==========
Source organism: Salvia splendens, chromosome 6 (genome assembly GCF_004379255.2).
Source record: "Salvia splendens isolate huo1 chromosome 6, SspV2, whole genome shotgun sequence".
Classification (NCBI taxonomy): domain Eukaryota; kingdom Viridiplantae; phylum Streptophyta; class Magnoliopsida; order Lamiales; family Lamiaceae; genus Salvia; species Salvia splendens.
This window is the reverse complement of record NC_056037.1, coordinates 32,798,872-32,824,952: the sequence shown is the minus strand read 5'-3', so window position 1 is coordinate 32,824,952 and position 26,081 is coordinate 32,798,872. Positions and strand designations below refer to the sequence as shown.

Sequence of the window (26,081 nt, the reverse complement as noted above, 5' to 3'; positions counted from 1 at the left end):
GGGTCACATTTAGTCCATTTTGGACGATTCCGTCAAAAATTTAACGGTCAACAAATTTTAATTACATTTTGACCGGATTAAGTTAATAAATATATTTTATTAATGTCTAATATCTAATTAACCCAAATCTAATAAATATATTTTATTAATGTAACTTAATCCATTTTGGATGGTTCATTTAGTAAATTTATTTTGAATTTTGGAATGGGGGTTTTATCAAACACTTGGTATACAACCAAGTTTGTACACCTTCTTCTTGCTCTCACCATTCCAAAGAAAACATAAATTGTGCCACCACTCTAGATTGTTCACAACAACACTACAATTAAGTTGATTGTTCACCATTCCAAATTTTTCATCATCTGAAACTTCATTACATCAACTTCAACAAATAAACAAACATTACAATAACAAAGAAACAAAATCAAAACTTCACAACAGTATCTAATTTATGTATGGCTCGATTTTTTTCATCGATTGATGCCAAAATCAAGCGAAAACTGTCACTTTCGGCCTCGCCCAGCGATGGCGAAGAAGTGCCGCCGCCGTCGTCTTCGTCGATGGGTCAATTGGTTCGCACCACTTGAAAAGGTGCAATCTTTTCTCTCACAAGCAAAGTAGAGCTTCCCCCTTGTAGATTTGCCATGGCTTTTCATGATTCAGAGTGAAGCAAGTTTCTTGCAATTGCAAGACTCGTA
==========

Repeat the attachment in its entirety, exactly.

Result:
Source organism: Salvia splendens, chromosome 6 (genome assembly GCF_004379255.2).
Source record: "Salvia splendens isolate huo1 chromosome 6, SspV2, whole genome shotgun sequence".
Classification (NCBI taxonomy): domain Eukaryota; kingdom Viridiplantae; phylum Streptophyta; class Magnoliopsida; order Lamiales; family Lamiaceae; genus Salvia; species Salvia splendens.
This window is the reverse complement of record NC_056037.1, coordinates 32,798,872-32,824,952: the sequence shown is the minus strand read 5'-3', so window position 1 is coordinate 32,824,952 and position 26,081 is coordinate 32,798,872. Positions and strand designations below refer to the sequence as shown.

Sequence of the window (26,081 nt, the reverse complement as noted above, 5' to 3'; positions counted from 1 at the left end):
GGGTCACATTTAGTCCATTTTGGACGATTCCGTCAAAAATTTAACGGTCAACAAATTTTAATTACATTTTGACCGGATTAAGTTAATAAATATATTTTATTAATGTCTAATATCTAATTAACCCAAATCTAATAAATATATTTTATTAATGTAACTTAATCCATTTTGGATGGTTCATTTAGTAAATTTATTTTGAATTTTGGAATGGGGGTTTTATCAAACACTTGGTATACAACCAAGTTTGTACACCTTCTTCTTGCTCTCACCATTCCAAAGAAAACATAAATTGTGCCACCACTCTAGATTGTTCACAACAACACTACAATTAAGTTGATTGTTCACCATTCCAAATTTTTCATCATCTGAAACTTCATTACATCAACTTCAACAAATAAACAAACATTACAATAACAAAGAAACAAAATCAAAACTTCACAACAGTATCTAATTTATGTATGGCTCGATTTTTTTCATCGATTGATGCCAAAATCAAGCGAAAACTGTCACTTTCGGCCTCGCCCAGCGATGGCGAAGAAGTGCCGCCGCCGTCGTCTTCGTCGATGGGTCAATTGGTTCGCACCACTTGAAAAGGTGCAATCTTTTCTCTCACAAGCAAAGTAGAGCTTCCCCCTTGTAGATTTGCCATGGCTTTTCATGATTCAGAGTGAAGCAAGTTTCTTGCAATTGCAAGACTCGTA